(The Center Square) – Restoring electricity service in southwest Louisiana could take three weeks or longer following Hurricane Laura’s devastating blow last week, Gov. John Bel Edwards said Monday.
More than 300,000 homes and businesses statewide remain without power, though Edwards expects service the storm knocked out in central and northern Louisiana to be restored within the next few days. But the damage in the southwestern part of the state that took a direct hit from Laura is much more extensive.
“This is going to be a very difficult storm to recover from,” he said.
State officials have confirmed 14 storm-related deaths, eight of which were caused by carbon monoxide poisoning from generators, officials say. Generators should not be run indoors and should be kept at least 20 feet from a home, Edwards said.
About 17,000 line workers from outside the state are helping with power restoration, Edwards said. As electricity is restored, more water systems are coming back online. But some systems took heavy damage, and many weren’t in great shape to begin with; Edwards said a full assessment is ongoing.
State officials are sheltering more than 10,000 people in 43 hotels, 32 of which are in New Orleans, officials say. Another 4,000 Louisiana residents are sheltering in Texas.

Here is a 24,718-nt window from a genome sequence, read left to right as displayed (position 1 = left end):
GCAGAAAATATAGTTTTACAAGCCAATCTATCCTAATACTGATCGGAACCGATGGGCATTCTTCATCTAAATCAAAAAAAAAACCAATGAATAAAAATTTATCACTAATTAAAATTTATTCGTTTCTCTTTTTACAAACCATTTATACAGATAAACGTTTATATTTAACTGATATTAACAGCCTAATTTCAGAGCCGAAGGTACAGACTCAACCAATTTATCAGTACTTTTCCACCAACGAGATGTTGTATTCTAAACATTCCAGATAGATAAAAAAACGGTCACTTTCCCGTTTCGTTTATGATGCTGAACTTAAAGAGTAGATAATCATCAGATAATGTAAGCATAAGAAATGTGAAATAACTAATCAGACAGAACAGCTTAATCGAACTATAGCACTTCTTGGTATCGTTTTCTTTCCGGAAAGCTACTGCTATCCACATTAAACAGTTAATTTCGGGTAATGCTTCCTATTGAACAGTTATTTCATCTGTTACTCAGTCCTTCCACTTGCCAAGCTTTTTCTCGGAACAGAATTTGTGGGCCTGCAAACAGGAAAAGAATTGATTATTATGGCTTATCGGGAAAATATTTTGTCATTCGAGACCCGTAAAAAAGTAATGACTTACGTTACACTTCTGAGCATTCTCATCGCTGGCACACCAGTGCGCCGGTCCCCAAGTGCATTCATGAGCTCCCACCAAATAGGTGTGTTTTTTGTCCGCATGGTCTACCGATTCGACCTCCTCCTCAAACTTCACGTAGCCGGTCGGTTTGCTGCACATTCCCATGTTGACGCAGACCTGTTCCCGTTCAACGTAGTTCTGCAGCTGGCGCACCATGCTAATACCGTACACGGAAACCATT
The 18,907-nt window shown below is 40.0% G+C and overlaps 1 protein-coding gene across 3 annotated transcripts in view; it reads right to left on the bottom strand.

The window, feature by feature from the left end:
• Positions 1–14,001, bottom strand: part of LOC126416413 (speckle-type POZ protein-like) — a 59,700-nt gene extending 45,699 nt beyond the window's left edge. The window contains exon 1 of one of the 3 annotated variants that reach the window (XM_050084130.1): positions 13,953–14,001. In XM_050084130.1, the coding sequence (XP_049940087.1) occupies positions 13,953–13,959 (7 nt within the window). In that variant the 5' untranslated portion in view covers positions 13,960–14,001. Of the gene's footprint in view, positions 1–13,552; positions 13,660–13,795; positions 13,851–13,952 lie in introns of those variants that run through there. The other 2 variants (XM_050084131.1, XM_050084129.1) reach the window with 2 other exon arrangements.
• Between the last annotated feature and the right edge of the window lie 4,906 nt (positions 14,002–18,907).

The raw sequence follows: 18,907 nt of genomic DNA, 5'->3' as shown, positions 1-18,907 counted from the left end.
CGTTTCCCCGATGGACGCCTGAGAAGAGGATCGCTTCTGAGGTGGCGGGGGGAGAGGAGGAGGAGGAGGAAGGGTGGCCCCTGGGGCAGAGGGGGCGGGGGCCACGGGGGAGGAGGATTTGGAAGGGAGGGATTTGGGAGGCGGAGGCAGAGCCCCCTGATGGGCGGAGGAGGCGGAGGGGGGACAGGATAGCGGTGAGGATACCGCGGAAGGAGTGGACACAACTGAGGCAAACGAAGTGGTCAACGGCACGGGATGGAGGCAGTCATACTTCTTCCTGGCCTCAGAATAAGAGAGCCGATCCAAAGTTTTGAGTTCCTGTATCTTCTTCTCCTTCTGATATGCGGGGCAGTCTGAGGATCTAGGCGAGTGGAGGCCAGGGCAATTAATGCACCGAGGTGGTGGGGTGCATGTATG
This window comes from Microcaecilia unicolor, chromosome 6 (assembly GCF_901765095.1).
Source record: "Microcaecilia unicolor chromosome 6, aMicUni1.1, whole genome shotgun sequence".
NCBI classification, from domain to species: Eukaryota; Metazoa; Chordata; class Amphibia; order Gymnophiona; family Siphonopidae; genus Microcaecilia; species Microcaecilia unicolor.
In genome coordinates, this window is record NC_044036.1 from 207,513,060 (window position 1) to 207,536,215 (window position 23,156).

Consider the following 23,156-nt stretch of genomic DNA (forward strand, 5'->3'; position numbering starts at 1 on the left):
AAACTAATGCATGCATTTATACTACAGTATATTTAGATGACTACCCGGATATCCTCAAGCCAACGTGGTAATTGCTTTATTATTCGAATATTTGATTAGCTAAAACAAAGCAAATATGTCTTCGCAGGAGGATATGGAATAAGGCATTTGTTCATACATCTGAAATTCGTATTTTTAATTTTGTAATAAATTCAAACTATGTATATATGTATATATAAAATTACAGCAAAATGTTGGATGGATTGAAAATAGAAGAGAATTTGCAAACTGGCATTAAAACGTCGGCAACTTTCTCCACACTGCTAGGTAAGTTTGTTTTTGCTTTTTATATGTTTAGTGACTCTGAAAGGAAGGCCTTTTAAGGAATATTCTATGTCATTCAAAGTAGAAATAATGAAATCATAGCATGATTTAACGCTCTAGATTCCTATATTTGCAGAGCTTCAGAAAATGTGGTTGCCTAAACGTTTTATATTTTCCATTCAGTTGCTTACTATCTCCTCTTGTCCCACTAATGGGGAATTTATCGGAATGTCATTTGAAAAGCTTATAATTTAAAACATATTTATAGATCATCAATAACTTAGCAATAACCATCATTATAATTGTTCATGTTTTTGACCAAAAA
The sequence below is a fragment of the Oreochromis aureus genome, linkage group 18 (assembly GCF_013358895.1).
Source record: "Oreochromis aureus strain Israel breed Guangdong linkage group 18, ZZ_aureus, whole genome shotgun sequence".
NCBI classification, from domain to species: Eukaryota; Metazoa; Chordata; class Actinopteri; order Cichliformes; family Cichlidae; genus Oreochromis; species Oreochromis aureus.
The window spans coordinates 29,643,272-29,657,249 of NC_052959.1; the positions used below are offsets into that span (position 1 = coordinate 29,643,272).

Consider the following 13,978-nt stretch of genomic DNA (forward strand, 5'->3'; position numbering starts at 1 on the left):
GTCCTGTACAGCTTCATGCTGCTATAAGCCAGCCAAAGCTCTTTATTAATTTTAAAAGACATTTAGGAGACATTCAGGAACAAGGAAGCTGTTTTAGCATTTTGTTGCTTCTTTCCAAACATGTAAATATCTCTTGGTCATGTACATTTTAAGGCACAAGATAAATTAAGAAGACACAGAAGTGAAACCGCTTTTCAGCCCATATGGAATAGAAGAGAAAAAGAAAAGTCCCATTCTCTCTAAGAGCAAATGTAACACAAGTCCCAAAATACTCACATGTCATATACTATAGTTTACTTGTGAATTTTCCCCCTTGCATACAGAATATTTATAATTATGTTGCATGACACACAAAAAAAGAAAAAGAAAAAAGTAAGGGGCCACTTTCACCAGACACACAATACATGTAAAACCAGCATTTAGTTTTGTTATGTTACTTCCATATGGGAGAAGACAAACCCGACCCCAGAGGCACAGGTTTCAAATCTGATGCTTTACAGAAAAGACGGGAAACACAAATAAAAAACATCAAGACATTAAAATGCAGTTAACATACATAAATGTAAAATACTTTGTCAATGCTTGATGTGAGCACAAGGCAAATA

People who need shelter have been asked to report to the Alexandria MegaShelter for processing. A similar reception center in New Orleans has been closed. Edwards said state officials don’t plan to open mass shelters because of the risk of spreading COVID-19. People who need help finding shelter can text LaShelter to 898211.
The federal government will be distributing blue tarps to residents with roof damage. People can call 1-800-RoofBlue for more information.
The Louisiana Department of Children and Family Services is offering help for families trying to locate loved ones who evacuated to state-provided hotel rooms. The number to call for more information is 225-342-2727.
John Spain, executive vice president the Baton Rouge Area Foundation, urged people to consider donating to the Community Foundation of Southwest Louisiana at foundationswla.org.
Edwards warned residents cleaning up after the storm to be wary of the extreme heat and humidity expected for the next few days, suggesting they drink plenty of water and take frequent breaks.